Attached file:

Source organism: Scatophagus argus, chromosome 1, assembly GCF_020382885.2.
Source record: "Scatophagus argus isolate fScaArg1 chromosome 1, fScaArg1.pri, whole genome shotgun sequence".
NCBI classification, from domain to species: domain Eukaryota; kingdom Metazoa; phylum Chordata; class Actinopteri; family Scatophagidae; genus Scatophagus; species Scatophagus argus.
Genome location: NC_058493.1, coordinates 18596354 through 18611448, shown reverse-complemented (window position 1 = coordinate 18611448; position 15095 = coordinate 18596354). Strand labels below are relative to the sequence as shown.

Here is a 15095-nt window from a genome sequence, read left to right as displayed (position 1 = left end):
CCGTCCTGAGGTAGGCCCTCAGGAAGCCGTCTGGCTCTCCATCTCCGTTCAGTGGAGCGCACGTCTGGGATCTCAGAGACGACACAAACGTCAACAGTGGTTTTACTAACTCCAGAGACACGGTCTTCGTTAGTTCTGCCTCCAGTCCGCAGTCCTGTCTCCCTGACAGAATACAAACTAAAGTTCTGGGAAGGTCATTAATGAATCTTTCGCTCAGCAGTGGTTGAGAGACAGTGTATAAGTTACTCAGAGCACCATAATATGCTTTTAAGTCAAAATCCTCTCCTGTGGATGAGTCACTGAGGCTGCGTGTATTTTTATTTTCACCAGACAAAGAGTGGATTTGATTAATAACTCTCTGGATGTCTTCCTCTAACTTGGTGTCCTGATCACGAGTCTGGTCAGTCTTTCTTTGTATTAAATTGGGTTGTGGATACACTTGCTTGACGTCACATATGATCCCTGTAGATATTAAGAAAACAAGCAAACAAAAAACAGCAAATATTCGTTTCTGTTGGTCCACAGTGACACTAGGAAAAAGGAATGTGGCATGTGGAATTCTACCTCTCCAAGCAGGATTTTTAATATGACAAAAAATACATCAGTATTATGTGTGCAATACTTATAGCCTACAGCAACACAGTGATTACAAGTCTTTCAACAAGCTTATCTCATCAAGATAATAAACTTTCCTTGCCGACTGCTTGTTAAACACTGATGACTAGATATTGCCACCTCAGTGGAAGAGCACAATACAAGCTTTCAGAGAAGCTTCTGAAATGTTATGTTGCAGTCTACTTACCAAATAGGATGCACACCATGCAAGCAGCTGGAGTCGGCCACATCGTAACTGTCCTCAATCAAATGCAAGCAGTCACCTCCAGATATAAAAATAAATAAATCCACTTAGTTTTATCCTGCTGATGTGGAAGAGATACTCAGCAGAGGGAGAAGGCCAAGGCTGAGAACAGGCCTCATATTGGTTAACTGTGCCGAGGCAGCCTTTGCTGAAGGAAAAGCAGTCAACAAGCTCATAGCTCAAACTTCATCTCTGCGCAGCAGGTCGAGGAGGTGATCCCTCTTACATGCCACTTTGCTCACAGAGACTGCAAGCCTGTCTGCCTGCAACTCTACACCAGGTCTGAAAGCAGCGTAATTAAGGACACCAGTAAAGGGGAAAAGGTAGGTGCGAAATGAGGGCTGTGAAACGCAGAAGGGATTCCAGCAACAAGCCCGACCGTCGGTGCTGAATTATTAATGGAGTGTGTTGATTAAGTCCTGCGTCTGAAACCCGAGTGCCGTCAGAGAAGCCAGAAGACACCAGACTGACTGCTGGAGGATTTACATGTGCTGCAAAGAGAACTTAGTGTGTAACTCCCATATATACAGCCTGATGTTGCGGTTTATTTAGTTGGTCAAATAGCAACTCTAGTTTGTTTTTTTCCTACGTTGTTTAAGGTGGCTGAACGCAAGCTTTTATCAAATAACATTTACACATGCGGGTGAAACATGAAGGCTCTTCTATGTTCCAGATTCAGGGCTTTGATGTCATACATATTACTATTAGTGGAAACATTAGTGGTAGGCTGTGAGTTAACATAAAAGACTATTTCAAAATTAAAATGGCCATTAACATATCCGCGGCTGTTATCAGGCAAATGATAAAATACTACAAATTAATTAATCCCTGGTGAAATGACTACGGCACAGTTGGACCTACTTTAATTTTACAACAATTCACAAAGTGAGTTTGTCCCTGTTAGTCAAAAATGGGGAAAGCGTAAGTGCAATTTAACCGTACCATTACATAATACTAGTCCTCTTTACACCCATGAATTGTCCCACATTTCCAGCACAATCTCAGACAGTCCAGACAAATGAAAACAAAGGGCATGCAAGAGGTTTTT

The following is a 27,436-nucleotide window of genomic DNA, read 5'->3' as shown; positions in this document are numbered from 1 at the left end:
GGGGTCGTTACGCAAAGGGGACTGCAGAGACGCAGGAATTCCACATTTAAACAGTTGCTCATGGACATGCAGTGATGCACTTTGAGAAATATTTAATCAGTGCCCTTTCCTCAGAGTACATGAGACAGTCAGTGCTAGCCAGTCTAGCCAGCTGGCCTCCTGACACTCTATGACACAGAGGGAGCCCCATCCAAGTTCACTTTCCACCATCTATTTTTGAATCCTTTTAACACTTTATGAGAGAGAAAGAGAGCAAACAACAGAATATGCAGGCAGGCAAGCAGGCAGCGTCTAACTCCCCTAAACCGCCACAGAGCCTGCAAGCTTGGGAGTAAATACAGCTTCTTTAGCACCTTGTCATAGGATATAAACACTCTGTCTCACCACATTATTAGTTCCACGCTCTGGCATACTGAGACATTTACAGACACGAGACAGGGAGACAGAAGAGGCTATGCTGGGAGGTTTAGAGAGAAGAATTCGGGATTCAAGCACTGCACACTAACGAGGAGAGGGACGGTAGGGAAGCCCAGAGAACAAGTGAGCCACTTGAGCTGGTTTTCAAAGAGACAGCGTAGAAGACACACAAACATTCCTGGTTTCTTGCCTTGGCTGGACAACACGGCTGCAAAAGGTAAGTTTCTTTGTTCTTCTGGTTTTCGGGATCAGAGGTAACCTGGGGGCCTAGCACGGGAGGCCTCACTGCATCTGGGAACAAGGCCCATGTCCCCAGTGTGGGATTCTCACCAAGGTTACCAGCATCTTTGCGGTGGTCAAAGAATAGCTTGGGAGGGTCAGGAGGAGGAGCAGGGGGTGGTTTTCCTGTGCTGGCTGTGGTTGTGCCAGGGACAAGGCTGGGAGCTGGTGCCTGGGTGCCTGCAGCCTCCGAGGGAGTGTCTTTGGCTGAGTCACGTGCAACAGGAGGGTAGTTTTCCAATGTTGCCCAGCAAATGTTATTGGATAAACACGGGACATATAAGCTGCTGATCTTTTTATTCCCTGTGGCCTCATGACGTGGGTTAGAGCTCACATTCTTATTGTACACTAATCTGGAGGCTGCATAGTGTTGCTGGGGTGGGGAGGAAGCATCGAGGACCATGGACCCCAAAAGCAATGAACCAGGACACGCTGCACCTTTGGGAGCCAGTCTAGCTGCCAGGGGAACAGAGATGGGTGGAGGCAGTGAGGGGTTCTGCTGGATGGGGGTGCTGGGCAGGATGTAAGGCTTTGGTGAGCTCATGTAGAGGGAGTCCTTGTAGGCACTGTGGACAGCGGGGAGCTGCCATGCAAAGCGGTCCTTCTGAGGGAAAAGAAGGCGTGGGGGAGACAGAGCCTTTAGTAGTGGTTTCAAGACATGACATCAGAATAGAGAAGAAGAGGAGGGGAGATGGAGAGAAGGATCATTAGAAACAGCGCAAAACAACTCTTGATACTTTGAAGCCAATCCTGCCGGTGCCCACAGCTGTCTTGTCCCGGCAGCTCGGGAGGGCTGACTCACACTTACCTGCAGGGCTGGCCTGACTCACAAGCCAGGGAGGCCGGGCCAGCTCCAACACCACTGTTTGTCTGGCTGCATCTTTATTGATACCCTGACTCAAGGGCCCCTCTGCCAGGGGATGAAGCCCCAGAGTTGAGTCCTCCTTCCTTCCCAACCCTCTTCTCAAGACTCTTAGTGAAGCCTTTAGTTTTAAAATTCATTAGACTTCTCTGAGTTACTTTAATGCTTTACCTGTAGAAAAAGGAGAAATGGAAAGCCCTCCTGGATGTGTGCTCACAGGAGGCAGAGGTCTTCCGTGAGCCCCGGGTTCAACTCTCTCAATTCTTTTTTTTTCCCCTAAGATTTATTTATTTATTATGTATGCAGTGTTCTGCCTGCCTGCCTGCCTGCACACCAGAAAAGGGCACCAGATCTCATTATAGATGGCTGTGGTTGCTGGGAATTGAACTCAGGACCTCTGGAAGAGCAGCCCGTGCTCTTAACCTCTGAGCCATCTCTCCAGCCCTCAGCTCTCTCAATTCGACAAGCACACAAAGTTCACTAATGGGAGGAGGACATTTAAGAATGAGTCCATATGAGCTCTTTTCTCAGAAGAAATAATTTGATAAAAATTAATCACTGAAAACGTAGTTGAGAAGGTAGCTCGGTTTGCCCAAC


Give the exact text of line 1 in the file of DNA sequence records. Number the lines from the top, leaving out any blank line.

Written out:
Source organism: Scatophagus argus, chromosome 1, assembly GCF_020382885.2.